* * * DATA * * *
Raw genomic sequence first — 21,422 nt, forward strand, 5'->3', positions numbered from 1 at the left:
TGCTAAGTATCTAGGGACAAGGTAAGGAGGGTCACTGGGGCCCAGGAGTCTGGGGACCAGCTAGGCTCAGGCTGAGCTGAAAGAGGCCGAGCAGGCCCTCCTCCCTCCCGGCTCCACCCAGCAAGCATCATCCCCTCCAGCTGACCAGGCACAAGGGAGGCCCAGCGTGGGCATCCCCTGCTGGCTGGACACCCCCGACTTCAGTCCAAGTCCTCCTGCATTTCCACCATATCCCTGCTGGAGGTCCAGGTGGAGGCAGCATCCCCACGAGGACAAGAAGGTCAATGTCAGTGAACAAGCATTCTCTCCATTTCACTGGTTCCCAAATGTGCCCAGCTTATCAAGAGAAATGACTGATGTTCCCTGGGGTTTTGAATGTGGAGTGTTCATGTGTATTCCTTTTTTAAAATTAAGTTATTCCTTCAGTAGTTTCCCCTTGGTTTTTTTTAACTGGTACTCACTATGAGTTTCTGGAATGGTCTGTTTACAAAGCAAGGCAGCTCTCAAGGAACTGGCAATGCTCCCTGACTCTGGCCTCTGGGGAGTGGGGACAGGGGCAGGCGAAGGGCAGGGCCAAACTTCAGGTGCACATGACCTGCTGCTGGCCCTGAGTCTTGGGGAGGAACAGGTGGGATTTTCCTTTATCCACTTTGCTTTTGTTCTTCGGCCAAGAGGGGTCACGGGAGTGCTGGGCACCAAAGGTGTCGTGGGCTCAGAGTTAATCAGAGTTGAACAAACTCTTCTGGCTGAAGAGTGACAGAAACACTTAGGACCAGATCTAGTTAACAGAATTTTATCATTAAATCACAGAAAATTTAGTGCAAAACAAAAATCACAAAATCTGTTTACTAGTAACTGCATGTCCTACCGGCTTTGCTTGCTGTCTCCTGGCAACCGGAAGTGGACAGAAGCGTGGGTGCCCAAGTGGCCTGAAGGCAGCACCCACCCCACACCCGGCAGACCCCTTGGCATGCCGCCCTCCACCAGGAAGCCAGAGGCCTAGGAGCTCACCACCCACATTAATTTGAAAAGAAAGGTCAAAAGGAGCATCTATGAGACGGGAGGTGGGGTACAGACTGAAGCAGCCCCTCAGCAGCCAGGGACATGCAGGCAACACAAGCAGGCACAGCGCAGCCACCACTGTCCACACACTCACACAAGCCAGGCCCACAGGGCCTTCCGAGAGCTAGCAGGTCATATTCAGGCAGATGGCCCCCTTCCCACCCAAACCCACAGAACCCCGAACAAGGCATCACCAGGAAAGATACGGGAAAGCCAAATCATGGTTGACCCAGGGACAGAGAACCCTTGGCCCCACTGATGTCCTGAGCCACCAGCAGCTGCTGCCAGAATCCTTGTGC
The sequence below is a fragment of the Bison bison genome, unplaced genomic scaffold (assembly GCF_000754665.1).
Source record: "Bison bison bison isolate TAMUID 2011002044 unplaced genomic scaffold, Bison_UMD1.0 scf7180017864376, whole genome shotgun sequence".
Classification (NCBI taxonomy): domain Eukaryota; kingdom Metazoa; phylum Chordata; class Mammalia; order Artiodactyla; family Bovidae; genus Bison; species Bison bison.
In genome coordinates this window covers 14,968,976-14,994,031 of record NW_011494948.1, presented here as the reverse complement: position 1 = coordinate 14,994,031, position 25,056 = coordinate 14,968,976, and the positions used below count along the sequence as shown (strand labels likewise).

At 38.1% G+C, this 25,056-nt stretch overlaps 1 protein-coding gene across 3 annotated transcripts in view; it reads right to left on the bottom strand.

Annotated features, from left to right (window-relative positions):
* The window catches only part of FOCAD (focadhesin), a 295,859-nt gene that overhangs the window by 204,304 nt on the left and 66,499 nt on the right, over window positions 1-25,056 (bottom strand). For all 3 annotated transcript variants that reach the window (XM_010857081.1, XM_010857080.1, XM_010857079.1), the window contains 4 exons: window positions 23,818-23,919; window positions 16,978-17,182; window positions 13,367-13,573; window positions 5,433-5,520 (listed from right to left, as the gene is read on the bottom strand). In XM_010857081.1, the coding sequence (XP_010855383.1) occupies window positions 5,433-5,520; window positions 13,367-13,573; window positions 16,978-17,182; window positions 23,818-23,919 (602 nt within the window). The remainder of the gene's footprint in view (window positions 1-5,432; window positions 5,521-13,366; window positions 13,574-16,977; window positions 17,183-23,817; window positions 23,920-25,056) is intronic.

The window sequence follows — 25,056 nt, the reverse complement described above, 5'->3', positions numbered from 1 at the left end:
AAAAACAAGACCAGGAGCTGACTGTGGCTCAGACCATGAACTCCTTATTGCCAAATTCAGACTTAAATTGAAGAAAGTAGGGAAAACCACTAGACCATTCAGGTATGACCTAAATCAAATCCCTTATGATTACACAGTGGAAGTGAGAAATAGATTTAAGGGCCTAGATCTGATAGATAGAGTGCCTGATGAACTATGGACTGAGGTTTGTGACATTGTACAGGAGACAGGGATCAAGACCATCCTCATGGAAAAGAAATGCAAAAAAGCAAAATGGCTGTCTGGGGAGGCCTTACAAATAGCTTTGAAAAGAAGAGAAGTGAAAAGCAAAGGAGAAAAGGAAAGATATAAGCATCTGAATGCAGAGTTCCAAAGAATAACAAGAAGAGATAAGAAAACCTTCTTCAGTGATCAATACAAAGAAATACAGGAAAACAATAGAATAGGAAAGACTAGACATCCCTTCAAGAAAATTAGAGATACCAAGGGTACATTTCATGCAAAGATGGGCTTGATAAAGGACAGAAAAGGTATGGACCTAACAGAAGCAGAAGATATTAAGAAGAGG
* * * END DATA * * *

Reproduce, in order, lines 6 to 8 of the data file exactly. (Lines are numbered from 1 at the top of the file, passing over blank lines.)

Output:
In genome coordinates this window covers 14,968,976-14,994,031 of record NW_011494948.1, presented here as the reverse complement: position 1 = coordinate 14,994,031, position 25,056 = coordinate 14,968,976, and the positions used below count along the sequence as shown (strand labels likewise).

At 38.1% G+C, this 25,056-nt stretch overlaps 1 protein-coding gene across 3 annotated transcripts in view; it reads right to left on the bottom strand.

Annotated features, from left to right (window-relative positions):